[Mongrel] garbage collection patch
evan at cloudbur.st
Wed Feb 6 03:17:44 EST 2008
Disabling GC around the requests would guarantee that the size of the
Mongrel process will balloon to the size of all objects combined in
the most heavyweight request. Remember that the Ruby heap never
returns space to the OS. As soon as you re-enable the GC, the entire
Ruby heap (now 4-5x bigger than it normally would be) will get paged
back in to physical RAM.
As I understand it, the point of disabling the GC is to allow part of
the heap to swap out. This has no benefit if you enable the GC
after--you have to disable the GC, Kernel.fork, run the request, let
the request thread die, and then re-enable the heap in the parent.
This gets you some marginal COW benefit at the cost of having to page
out lots of useless pages while the request is running.
I'm doubtful that there is much benefit but it deserves some testing.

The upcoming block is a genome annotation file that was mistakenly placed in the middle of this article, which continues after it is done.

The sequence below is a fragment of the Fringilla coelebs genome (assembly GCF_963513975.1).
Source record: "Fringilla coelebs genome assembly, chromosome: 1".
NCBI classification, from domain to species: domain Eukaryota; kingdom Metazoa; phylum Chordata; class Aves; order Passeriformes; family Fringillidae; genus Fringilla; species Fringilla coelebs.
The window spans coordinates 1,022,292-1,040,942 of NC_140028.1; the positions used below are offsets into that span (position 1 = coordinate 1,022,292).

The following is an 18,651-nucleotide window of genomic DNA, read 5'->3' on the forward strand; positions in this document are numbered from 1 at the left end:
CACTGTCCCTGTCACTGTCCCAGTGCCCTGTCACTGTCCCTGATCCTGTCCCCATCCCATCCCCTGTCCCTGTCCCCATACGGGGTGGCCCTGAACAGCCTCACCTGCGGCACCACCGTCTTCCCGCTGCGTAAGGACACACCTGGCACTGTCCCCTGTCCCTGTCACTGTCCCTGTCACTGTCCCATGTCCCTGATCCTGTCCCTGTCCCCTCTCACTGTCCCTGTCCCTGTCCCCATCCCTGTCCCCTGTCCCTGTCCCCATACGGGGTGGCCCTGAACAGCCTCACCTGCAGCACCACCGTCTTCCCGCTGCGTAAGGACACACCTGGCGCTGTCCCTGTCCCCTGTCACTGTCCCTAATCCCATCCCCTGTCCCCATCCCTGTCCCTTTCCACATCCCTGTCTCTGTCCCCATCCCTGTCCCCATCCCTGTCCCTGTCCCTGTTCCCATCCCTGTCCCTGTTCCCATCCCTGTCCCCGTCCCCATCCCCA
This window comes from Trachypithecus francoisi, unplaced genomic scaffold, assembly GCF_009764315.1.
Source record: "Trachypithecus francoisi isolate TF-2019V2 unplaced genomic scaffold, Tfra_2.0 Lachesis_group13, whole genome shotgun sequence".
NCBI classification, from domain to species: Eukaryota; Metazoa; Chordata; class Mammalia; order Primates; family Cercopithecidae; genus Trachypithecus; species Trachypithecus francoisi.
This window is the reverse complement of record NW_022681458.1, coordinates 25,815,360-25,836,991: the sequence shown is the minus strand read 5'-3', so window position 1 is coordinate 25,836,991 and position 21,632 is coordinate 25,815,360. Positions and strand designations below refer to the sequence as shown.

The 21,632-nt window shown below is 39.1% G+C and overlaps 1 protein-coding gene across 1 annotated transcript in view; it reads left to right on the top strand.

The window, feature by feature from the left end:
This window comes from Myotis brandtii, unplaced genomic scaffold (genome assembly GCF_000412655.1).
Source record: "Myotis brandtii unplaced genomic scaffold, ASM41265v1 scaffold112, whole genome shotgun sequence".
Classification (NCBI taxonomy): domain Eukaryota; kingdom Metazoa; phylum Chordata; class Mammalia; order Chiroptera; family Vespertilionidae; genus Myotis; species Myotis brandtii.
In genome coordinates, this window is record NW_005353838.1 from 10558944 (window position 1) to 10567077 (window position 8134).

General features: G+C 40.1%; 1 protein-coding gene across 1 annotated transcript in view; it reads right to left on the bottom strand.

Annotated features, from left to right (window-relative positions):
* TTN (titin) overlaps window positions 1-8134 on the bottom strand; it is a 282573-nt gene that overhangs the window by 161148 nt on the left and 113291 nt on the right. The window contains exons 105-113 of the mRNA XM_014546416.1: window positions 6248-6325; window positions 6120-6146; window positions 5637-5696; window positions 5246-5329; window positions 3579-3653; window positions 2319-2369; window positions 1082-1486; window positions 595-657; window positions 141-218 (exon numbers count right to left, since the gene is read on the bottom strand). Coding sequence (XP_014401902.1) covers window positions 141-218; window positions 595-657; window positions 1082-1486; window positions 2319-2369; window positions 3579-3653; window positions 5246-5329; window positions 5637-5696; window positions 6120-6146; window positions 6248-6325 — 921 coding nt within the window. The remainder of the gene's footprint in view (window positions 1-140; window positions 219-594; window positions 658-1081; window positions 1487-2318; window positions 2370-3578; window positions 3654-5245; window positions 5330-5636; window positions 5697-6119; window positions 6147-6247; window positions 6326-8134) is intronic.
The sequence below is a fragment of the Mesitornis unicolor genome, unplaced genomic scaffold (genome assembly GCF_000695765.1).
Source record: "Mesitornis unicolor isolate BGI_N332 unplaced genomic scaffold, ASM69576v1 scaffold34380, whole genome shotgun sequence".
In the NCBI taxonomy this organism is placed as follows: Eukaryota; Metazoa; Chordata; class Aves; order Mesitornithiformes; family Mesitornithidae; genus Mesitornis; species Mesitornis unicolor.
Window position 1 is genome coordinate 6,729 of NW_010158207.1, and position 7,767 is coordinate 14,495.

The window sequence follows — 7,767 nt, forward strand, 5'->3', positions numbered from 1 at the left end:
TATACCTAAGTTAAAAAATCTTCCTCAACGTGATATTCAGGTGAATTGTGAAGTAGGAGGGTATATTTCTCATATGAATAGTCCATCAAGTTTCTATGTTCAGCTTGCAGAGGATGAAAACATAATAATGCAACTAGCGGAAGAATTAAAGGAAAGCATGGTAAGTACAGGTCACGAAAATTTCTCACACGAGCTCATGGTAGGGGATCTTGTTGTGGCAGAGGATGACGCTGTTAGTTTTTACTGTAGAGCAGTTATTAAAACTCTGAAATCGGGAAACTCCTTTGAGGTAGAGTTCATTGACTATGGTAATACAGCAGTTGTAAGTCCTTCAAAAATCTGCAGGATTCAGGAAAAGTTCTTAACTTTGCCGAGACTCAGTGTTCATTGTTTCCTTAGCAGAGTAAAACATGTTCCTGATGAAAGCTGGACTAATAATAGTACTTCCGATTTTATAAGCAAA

Incidentally the Ruby heap (and the GC) should have nothing to do with
Imagemagick. Extensions that use malloc() are a totally different
On Feb 6, 2008 1:35 AM, Roger Pack <lists at ruby-forum.com> wrote:
> > Not sure, it's probably not get you far since you'd end up paying for
> > it later anyway. I'd say try it for one or two actions or as a couple
> > of mongrel handlers and see if it helps you. You coudl also do it
> > filter style that would let you just do this GC hackery for one request.
> I believe the two things that have been done to combat this "sore spot"
> for rails (that it sometimes GC's more than once per request ) are
> 1) patch gc.c so that it collects less frequently [i.e. sets the
> collection frequency to be every 40MB instead of 8). Kind of hard using
> extensions only :)
> 2) have rails GC only every X requests (fastcgi does this, I think).
> It might make a difference in performance.
>  http://blog.pluron.com/2008/01/ruby-on-rails-i.html
> Posted via http://www.ruby-forum.com/.
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